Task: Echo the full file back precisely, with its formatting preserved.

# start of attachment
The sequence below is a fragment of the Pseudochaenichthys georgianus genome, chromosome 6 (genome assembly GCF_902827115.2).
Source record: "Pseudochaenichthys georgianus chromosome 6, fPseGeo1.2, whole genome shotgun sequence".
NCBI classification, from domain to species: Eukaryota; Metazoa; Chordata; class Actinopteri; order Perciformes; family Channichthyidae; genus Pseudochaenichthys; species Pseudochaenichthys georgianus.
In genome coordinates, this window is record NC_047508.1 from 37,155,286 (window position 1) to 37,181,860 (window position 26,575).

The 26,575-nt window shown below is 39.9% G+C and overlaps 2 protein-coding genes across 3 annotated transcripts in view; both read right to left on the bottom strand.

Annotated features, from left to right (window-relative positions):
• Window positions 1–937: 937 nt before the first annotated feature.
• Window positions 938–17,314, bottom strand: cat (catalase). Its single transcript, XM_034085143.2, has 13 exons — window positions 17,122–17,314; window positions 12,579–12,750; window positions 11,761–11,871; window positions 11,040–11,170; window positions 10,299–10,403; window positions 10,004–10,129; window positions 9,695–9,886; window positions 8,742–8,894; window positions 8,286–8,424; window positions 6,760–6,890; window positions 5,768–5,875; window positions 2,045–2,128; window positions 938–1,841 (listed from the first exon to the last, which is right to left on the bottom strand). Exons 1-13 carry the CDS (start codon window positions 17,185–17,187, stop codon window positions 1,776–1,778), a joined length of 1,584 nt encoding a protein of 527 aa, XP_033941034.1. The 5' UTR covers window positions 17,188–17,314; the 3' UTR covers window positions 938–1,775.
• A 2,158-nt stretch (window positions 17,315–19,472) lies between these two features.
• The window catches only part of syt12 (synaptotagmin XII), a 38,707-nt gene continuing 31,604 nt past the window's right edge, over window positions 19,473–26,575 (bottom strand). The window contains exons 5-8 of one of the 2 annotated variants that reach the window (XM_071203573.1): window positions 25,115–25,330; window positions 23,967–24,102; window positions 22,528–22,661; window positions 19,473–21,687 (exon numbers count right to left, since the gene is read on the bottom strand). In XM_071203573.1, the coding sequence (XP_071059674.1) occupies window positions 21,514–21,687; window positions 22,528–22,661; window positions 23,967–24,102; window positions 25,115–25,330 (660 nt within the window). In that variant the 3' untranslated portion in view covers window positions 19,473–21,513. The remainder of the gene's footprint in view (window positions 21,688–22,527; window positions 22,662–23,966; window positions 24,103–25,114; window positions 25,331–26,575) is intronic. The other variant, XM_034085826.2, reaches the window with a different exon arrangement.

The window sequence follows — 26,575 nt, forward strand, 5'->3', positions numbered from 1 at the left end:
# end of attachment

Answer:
The sequence below is a fragment of the Pseudochaenichthys georgianus genome, chromosome 6 (genome assembly GCF_902827115.2).
Source record: "Pseudochaenichthys georgianus chromosome 6, fPseGeo1.2, whole genome shotgun sequence".
NCBI classification, from domain to species: Eukaryota; Metazoa; Chordata; class Actinopteri; order Perciformes; family Channichthyidae; genus Pseudochaenichthys; species Pseudochaenichthys georgianus.
In genome coordinates, this window is record NC_047508.1 from 37,155,286 (window position 1) to 37,181,860 (window position 26,575).

The 26,575-nt window shown below is 39.9% G+C and overlaps 2 protein-coding genes across 3 annotated transcripts in view; both read right to left on the bottom strand.

Annotated features, from left to right (window-relative positions):
• Window positions 1–937: 937 nt before the first annotated feature.
• Window positions 938–17,314, bottom strand: cat (catalase). Its single transcript, XM_034085143.2, has 13 exons — window positions 17,122–17,314; window positions 12,579–12,750; window positions 11,761–11,871; window positions 11,040–11,170; window positions 10,299–10,403; window positions 10,004–10,129; window positions 9,695–9,886; window positions 8,742–8,894; window positions 8,286–8,424; window positions 6,760–6,890; window positions 5,768–5,875; window positions 2,045–2,128; window positions 938–1,841 (listed from the first exon to the last, which is right to left on the bottom strand). Exons 1-13 carry the CDS (start codon window positions 17,185–17,187, stop codon window positions 1,776–1,778), a joined length of 1,584 nt encoding a protein of 527 aa, XP_033941034.1. The 5' UTR covers window positions 17,188–17,314; the 3' UTR covers window positions 938–1,775.
• A 2,158-nt stretch (window positions 17,315–19,472) lies between these two features.
• The window catches only part of syt12 (synaptotagmin XII), a 38,707-nt gene continuing 31,604 nt past the window's right edge, over window positions 19,473–26,575 (bottom strand). The window contains exons 5-8 of one of the 2 annotated variants that reach the window (XM_071203573.1): window positions 25,115–25,330; window positions 23,967–24,102; window positions 22,528–22,661; window positions 19,473–21,687 (exon numbers count right to left, since the gene is read on the bottom strand). In XM_071203573.1, the coding sequence (XP_071059674.1) occupies window positions 21,514–21,687; window positions 22,528–22,661; window positions 23,967–24,102; window positions 25,115–25,330 (660 nt within the window). In that variant the 3' untranslated portion in view covers window positions 19,473–21,513. The remainder of the gene's footprint in view (window positions 21,688–22,527; window positions 22,662–23,966; window positions 24,103–25,114; window positions 25,331–26,575) is intronic. The other variant, XM_034085826.2, reaches the window with a different exon arrangement.

The window sequence follows — 26,575 nt, forward strand, 5'->3', positions numbered from 1 at the left end: